The National Standard sets out what children and families should expect from their early learning experience regardless of where they access their child’s funded hours.
The National Standard will be introduced in full from August 2021. In the meantime, it is expected that the majority of the National Standard should still be deliverable, although some flexibility will be required on certain aspects.
Helping ELC providers meet the National Standard
We have published operating guidance detailing how settings delivering the funded entitlement can meet the National Standard.
We have also published a frequently asked questions document for local authorities and funded providers.
Supporting technical guidance is also available covering business sustainability, sustainable rates and transition options guidance on contracting.
We developed Funding Follows the Child in partnership with COSLA and local authorities, through a Service Models Working Group, with the final approach informed by a consultation, and a supporting programme of engagement with stakeholders, in 2018.
To create capacity for the increase in ELC workforce required to deliver the 1140 hours expansion, since 2017 we have increased training opportunities and routes into all parts of the sector, resulting in a record workforce of over 37,000.
To support this, we have run several bursts of a national recruitment campaign to attract people to a career in ELC, linked to our national childcare careers website, which has a Live Jobs Feed, as well as a range of information about routes into ELC and childminding, and career pathways.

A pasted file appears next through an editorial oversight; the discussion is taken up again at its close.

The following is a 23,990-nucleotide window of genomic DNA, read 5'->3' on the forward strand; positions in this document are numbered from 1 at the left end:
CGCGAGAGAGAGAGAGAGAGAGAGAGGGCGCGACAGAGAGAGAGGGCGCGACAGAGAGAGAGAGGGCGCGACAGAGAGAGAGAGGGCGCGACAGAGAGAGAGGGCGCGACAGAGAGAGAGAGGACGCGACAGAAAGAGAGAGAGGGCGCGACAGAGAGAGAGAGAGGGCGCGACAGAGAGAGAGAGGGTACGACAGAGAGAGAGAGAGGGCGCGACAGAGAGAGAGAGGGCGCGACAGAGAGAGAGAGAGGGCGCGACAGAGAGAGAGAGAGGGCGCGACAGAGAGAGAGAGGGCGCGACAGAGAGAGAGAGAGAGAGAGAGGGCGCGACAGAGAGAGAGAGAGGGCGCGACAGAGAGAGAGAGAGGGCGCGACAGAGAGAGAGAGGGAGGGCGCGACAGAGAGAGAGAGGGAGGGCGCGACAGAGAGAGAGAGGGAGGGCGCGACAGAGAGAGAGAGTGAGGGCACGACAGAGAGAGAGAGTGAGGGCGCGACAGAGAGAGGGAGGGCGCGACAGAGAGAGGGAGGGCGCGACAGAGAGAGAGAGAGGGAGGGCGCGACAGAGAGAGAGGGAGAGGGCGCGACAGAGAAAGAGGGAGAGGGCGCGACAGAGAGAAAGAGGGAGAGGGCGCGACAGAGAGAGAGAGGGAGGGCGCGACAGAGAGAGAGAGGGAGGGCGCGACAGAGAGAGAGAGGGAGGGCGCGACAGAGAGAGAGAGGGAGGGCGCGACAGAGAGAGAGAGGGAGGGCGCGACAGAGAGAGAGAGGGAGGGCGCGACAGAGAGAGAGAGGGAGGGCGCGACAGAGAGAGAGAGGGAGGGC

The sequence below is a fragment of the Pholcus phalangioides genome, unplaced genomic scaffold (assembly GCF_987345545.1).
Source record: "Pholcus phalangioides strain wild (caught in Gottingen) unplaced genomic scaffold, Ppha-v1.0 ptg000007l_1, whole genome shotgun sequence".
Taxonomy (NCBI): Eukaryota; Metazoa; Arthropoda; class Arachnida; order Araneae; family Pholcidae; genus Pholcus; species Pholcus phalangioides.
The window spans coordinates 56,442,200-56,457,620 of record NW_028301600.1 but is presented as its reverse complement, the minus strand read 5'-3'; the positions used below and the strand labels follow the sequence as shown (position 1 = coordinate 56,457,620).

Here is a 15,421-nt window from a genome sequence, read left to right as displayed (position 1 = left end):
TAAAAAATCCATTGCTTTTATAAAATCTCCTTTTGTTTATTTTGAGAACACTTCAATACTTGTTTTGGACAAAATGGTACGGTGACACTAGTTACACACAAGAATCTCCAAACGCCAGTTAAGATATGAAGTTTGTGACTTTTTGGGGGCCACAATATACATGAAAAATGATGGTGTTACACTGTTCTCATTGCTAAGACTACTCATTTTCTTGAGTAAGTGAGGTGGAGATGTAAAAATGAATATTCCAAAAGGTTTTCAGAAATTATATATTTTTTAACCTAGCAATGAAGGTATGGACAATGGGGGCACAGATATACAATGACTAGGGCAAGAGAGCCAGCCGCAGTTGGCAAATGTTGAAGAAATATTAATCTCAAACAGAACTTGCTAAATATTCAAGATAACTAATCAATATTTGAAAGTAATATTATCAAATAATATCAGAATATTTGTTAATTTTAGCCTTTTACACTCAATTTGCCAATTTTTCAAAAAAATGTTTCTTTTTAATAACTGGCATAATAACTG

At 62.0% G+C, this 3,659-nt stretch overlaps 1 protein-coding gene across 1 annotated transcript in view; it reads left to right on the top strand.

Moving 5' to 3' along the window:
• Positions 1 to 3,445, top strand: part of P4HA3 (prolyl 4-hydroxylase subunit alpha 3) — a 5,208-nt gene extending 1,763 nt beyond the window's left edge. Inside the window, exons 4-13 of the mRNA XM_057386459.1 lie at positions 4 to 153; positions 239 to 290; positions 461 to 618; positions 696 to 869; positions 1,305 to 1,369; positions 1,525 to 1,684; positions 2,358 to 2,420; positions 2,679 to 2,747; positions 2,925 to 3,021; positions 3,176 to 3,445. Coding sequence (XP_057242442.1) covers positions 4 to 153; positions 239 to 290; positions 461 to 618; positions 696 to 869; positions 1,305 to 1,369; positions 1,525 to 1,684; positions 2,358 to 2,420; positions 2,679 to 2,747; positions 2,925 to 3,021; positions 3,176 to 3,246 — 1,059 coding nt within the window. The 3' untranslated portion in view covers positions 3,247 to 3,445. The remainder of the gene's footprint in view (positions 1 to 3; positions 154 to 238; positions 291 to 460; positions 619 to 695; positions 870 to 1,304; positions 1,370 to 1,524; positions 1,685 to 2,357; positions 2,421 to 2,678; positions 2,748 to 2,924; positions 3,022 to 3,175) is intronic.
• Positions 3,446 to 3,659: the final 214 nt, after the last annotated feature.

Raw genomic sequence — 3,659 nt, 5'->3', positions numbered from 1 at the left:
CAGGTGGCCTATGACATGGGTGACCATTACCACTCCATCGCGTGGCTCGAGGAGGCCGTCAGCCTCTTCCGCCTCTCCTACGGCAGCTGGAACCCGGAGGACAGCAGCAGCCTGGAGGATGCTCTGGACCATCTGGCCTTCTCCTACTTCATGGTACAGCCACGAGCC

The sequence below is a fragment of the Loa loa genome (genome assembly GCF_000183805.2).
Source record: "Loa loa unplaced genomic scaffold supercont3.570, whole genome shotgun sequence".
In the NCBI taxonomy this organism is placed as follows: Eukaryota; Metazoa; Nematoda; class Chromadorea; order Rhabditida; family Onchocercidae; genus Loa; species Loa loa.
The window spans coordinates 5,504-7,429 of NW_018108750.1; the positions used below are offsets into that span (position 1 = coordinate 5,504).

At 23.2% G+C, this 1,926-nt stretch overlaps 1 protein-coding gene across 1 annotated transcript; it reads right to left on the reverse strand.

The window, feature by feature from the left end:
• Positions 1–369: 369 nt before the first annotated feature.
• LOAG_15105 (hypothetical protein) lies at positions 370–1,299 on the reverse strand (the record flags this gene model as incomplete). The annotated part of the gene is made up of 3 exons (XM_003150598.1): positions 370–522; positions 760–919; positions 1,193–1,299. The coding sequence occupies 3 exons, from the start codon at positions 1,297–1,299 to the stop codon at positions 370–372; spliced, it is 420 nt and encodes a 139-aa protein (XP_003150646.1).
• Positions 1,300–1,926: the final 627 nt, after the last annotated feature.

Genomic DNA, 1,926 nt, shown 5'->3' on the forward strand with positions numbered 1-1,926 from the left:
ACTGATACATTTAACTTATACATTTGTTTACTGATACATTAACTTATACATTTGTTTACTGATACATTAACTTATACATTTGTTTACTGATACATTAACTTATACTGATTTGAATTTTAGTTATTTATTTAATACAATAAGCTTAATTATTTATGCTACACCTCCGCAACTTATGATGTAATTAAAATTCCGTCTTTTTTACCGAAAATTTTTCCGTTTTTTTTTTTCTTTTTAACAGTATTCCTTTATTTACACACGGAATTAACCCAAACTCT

And we have worked with the Scottish Funding Council and Skills Development Scotland to create additional capacity in the college, university and work-based learning sectors to train the additional staff required for the ELC expansion.
As well as creating new employment opportunities, the expansion of funded ELC provides an opportunity to increase the diversity of the childcare workforce, including attracting more males and people from diverse ethnic communities into the sector.
Pay and conditions
We understand the importance of promoting fair work practices across the ELC sector, including ensuring that staff are fairly remunerated.
Public sector staff working in ELC already receive the Living Wage, and we want to see all childcare workers delivering the funded entitlement across all sectors paid at least this from 2020.
To support this we will provide local authorities with sufficient funding to allow them to agree sustainable rates with funded providers in the private and third sectors.
We will also provide targeted advice and support to providers on implementing Fair Work practices.
Early learning support for deprived communities
We have been working with local authorities to ensure that nurseries in Scotland’s most deprived areas benefit from an equity and excellence lead (an additional graduate).
These are highly qualified posts, that can be either a teacher or early years graduate with or working towards, for example the BA in Childhood Practice.